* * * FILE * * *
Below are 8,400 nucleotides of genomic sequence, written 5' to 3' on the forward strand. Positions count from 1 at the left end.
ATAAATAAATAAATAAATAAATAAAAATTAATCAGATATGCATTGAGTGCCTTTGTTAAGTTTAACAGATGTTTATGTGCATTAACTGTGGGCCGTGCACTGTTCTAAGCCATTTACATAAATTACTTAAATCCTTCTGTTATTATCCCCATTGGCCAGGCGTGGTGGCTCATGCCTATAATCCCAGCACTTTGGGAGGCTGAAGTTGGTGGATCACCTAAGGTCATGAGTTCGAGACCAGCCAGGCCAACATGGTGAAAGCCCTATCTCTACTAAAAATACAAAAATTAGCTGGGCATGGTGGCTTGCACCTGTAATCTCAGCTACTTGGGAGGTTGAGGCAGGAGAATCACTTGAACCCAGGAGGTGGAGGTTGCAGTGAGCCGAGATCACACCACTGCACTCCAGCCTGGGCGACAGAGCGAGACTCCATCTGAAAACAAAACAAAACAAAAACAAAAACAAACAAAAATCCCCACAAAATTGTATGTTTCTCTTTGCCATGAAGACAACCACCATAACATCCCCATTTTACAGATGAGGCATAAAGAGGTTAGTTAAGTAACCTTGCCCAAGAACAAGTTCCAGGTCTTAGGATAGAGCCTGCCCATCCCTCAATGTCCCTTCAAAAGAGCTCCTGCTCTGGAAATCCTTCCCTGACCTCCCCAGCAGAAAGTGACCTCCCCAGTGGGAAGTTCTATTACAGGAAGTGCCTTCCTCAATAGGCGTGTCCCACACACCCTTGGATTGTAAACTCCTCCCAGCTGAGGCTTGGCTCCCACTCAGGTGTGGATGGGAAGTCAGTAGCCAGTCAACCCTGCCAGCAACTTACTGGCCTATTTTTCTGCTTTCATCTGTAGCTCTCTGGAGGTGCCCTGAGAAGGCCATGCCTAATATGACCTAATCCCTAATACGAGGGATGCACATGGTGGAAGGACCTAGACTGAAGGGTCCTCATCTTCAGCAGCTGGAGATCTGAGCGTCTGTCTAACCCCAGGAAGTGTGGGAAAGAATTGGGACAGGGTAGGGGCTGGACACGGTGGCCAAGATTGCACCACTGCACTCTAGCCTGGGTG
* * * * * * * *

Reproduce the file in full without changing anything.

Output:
Below are 8,400 nucleotides of genomic sequence, written 5' to 3' on the forward strand. Positions count from 1 at the left end.
ATAAATAAATAAATAAATAAATAAAAATTAATCAGATATGCATTGAGTGCCTTTGTTAAGTTTAACAGATGTTTATGTGCATTAACTGTGGGCCGTGCACTGTTCTAAGCCATTTACATAAATTACTTAAATCCTTCTGTTATTATCCCCATTGGCCAGGCGTGGTGGCTCATGCCTATAATCCCAGCACTTTGGGAGGCTGAAGTTGGTGGATCACCTAAGGTCATGAGTTCGAGACCAGCCAGGCCAACATGGTGAAAGCCCTATCTCTACTAAAAATACAAAAATTAGCTGGGCATGGTGGCTTGCACCTGTAATCTCAGCTACTTGGGAGGTTGAGGCAGGAGAATCACTTGAACCCAGGAGGTGGAGGTTGCAGTGAGCCGAGATCACACCACTGCACTCCAGCCTGGGCGACAGAGCGAGACTCCATCTGAAAACAAAACAAAACAAAAACAAAAACAAACAAAAATCCCCACAAAATTGTATGTTTCTCTTTGCCATGAAGACAACCACCATAACATCCCCATTTTACAGATGAGGCATAAAGAGGTTAGTTAAGTAACCTTGCCCAAGAACAAGTTCCAGGTCTTAGGATAGAGCCTGCCCATCCCTCAATGTCCCTTCAAAAGAGCTCCTGCTCTGGAAATCCTTCCCTGACCTCCCCAGCAGAAAGTGACCTCCCCAGTGGGAAGTTCTATTACAGGAAGTGCCTTCCTCAATAGGCGTGTCCCACACACCCTTGGATTGTAAACTCCTCCCAGCTGAGGCTTGGCTCCCACTCAGGTGTGGATGGGAAGTCAGTAGCCAGTCAACCCTGCCAGCAACTTACTGGCCTATTTTTCTGCTTTCATCTGTAGCTCTCTGGAGGTGCCCTGAGAAGGCCATGCCTAATATGACCTAATCCCTAATACGAGGGATGCACATGGTGGAAGGACCTAGACTGAAGGGTCCTCATCTTCAGCAGCTGGAGATCTGAGCGTCTGTCTAACCCCAGGAAGTGTGGGAAAGAATTGGGACAGGGTAGGGGCTGGACACGGTGGCCAAGATTGCACCACTGCACTCTAGCCTGGGTG